Suicide psychiatric evaluation

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Suicide Microchapters

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Patient Information

Overview

Classification

Epidemiology and Demographics

Risk Factors

Screening

Physical Examination

Laboratory Findings

Psychiatric evaluation

Treatment

Medical Therapy

Psychotherapy

Pharmacotherapy

Prevention

Editor-In-Chief: C. Michael Gibson, M.S., M.D. [1]Associate Editor(s)-in-Chief:

Overview

Psychiatric evaluation is done by the clinicians with specialized training and experience in the psychiatric problems of children and adolescents or general medical emergency department clinicians. Psychiatric evaluation is done once the patient is medically stable. The mnemonic "MALPRACTICE" is used to ensure that all the areas for psychiatric evaluation are being covered.

Psychiatric evaluation

  • Psychiatric evaluation is done by the clinicians with specialized training and experience in the psychiatric problems of children and adolescents or general medical emergency department clinicians.[1]
  • Psychiatric evaluation is done once the patient is medically stable.
  • The mnemonic "MALPRACTICE" is used to ensure that all the areas for psychiatric evaluation are being covered.[2][3]
"MALPRACTICE" mnemonic for evaluation of suicidal child or adolescent
M- Mental health Does the patient have a psychiatric diagnosis?
Is he or she taking psychotropic medications?
Is there a family history of mental health illness?
A -Attempts When did the patient first consider suicide?
Has the patient tried to harm him- or herself before?
Did he or she receive medical attention for that attempt?
L -Lethality Did the patient want to die?
Does he or she still want to?
Does he or she have access to lethal means?
P -Plans Is the patient able to make plans for the future?
Will he or she graduate from school?
What kind of job will he or she do?
R -Risk-taking Is the patient engaging in activities that may be disguised attempts at self-harm?
Is the patient engaging in unprotected sexual activity?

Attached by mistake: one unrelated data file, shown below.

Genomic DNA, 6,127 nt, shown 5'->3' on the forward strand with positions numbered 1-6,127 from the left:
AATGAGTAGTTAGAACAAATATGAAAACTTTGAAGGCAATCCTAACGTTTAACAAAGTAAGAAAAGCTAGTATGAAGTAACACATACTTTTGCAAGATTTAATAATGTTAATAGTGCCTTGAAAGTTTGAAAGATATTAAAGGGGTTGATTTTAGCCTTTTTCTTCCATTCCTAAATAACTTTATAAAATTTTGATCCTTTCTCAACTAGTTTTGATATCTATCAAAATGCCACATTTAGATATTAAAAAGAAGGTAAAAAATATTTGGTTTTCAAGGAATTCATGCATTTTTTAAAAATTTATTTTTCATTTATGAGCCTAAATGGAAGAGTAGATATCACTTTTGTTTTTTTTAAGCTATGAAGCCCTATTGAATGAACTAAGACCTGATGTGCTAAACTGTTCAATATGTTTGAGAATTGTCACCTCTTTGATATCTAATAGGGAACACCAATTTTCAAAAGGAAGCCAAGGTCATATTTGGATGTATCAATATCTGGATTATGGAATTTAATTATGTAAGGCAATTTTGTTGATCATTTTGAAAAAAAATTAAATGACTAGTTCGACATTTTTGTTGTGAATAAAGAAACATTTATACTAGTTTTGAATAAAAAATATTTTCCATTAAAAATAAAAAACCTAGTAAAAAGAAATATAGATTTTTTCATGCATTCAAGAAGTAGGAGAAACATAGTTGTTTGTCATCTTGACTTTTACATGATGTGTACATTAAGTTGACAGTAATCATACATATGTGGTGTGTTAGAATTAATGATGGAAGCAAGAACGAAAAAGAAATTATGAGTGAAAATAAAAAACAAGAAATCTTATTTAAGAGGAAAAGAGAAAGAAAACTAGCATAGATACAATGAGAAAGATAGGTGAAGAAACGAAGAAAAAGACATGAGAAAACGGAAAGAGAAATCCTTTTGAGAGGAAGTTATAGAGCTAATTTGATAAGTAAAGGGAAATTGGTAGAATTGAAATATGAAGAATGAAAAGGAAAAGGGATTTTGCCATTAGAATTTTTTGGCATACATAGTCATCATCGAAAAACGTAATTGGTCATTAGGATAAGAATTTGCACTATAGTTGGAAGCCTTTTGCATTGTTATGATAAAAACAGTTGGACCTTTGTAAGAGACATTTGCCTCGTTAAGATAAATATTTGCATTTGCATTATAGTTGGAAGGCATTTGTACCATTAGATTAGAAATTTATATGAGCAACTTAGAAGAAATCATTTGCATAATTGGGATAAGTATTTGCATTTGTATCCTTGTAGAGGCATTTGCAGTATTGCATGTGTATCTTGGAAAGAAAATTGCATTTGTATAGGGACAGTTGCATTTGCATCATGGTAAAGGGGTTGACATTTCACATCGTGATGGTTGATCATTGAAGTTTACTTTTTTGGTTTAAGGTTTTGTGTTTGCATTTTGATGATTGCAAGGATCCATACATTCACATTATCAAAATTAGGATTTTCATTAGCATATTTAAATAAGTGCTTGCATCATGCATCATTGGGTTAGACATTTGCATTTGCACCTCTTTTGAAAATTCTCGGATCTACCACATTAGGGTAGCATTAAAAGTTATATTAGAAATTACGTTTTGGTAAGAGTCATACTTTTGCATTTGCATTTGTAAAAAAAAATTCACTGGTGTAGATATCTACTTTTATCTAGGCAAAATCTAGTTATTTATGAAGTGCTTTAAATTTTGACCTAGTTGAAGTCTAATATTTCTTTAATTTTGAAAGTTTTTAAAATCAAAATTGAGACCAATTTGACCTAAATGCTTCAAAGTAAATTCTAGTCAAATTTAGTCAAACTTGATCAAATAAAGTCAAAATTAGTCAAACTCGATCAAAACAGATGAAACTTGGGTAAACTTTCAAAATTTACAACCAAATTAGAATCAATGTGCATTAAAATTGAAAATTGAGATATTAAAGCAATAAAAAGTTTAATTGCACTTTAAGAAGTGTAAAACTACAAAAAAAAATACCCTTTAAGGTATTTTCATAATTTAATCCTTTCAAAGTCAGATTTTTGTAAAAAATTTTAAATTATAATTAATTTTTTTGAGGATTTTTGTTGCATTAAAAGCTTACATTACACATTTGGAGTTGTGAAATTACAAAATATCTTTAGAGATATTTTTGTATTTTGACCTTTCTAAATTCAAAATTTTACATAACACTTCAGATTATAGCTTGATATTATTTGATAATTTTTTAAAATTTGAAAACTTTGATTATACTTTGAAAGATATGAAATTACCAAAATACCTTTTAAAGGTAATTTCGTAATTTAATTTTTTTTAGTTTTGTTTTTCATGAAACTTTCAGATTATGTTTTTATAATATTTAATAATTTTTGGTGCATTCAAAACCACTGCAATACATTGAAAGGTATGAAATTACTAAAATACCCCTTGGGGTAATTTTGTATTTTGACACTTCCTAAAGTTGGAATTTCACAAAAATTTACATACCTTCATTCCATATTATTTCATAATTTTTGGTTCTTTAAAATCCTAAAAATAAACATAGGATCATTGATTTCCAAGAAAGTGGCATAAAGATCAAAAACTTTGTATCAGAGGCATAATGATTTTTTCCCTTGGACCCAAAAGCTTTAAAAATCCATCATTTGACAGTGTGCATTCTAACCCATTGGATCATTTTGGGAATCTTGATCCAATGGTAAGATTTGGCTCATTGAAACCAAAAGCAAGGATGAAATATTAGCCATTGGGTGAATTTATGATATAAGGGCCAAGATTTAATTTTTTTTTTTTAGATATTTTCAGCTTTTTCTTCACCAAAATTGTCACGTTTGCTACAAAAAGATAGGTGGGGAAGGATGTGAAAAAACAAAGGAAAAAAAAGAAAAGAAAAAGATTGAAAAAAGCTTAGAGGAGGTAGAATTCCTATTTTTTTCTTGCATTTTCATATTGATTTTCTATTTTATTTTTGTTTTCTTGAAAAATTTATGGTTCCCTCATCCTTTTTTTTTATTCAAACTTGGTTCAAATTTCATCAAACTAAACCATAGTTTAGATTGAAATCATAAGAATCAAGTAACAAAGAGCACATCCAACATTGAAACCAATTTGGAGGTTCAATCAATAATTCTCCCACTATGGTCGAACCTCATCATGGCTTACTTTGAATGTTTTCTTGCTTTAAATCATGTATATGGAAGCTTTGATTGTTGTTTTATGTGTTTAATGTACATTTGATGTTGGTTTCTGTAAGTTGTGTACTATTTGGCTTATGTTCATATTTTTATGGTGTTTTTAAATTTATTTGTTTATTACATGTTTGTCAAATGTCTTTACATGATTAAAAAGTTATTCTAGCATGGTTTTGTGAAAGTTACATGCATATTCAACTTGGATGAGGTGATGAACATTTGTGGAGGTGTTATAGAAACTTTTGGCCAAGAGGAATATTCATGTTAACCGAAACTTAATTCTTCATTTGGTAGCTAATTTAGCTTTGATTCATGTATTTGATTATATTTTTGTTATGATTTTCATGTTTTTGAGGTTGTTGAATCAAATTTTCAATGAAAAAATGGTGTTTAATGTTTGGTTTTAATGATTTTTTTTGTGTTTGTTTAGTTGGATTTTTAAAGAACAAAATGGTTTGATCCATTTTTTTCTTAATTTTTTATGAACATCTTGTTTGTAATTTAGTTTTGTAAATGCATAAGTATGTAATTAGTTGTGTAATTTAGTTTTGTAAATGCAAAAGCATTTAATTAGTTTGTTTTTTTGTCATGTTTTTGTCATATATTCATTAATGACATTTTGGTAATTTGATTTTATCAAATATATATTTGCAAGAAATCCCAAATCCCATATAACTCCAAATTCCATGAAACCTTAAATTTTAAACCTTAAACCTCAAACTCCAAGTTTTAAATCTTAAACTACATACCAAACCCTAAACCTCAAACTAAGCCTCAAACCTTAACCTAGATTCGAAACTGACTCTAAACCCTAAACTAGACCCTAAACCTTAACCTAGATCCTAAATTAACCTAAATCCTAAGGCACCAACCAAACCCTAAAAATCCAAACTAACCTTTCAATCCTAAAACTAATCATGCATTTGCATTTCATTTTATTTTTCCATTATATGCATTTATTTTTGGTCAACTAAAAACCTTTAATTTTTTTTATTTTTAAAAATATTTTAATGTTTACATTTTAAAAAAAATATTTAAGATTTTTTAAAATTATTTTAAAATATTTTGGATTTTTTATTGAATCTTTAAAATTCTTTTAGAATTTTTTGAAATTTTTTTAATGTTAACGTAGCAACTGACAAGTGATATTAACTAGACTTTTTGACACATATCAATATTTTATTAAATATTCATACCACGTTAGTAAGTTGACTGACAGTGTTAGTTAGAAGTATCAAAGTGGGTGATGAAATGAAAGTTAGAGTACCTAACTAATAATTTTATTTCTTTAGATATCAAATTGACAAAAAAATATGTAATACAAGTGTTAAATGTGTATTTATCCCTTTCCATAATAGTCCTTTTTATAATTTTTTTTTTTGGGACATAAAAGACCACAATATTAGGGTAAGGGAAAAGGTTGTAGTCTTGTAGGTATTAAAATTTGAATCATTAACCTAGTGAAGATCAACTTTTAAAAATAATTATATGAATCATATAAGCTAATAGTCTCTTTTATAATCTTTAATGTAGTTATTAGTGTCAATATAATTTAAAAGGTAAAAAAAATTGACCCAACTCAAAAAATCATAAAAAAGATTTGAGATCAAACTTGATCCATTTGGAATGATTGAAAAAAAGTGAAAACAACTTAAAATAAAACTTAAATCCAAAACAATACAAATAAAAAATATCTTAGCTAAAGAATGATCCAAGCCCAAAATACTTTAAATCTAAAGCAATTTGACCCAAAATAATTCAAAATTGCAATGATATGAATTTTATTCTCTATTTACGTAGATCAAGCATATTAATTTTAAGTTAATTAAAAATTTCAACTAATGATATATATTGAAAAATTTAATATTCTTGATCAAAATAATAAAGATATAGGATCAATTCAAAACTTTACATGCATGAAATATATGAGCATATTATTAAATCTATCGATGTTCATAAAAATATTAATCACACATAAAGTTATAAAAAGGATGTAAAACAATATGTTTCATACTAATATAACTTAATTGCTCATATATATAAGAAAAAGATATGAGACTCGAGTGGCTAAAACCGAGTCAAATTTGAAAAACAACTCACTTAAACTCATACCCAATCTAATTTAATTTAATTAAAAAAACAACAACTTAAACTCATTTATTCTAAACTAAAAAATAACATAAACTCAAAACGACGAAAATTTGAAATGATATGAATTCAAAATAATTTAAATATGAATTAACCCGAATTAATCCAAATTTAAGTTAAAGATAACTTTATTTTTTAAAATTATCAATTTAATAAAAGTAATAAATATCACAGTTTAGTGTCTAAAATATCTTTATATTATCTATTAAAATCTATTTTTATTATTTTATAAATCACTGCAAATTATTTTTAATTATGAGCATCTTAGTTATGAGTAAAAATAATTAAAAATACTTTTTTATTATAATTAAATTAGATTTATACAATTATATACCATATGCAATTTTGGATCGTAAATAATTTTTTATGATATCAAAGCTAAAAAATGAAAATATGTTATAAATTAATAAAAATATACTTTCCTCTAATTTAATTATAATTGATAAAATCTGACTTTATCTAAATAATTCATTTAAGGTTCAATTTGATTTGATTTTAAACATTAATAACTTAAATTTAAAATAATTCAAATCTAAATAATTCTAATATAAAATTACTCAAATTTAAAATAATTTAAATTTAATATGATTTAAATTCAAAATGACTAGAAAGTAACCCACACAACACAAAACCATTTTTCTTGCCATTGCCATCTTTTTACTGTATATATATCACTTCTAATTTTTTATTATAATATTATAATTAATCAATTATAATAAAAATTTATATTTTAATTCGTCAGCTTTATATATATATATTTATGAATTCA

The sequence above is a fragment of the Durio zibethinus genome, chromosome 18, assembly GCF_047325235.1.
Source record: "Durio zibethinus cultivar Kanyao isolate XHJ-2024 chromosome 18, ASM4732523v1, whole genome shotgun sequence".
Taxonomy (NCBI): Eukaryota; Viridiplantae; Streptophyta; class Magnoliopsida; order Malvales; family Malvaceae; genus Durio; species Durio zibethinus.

A -Alcohol and drugs Were substances involved in the current attempt?
For how long have substances been used?
What substances are being used?
When was the last use?
C -Conflict Is there an interpersonal conflict that precipitated this event?
T -Trauma Does the patient report having been physically or sexually abused?
Has the patient been a witness to violence?
Has the patient recently lost a loved one?
I -Impulsivity Was the act premeditated?
How much planning went into the suicide attempt?
Was a suicide note written?
Did the patient tell anyone about his or her plans?
C -Community resources Does the patient have a social support system?
E -Exposure Have other family members or friends attempted or completed suicide?
Has the patient been exposed to suicide in the media?
Is this attempt part of a suicide epidemic?
  • A mental status examination should be done with consideration of following components:
    • Appearance
    • Attitude
    • Behavior
    • Motor functioning
    • Attention
    • Concentration
    • Orientation
    • Memory
    • Affect
    • Speech
    • Language
    • Suicidal and homicidal ideation, plan, and intent
    • Thought content
    • Thought process
    • Perception
    • Intellectual functioning
    • Judgement
    • Insight

References

  1. "Practice parameter for the assessment and treatment of children and adolescents with suicidal behavior. American Academy of Child and Adolescent Psychiatry". J Am Acad Child Adolesc Psychiatry. 40 (7 Suppl): 24S–51S. July 2001. PMID 11434483.
  2. Chun TH, Mace SE, Katz ER (September 2016). "Evaluation and Management of Children and Adolescents With Acute Mental Health or Behavioral Problems. Part I: Common Clinical Challenges of Patients With Mental Health and/or Behavioral Emergencies". Pediatrics. 138 (3). doi:10.1542/peds.2016-1570. PMID 27550977.
  3. Press BR, Khan SA (June 1997). "Management of the suicidal child or adolescent in the emergency department". Curr. Opin. Pediatr. 9 (3): 237–41. PMID 9229162.



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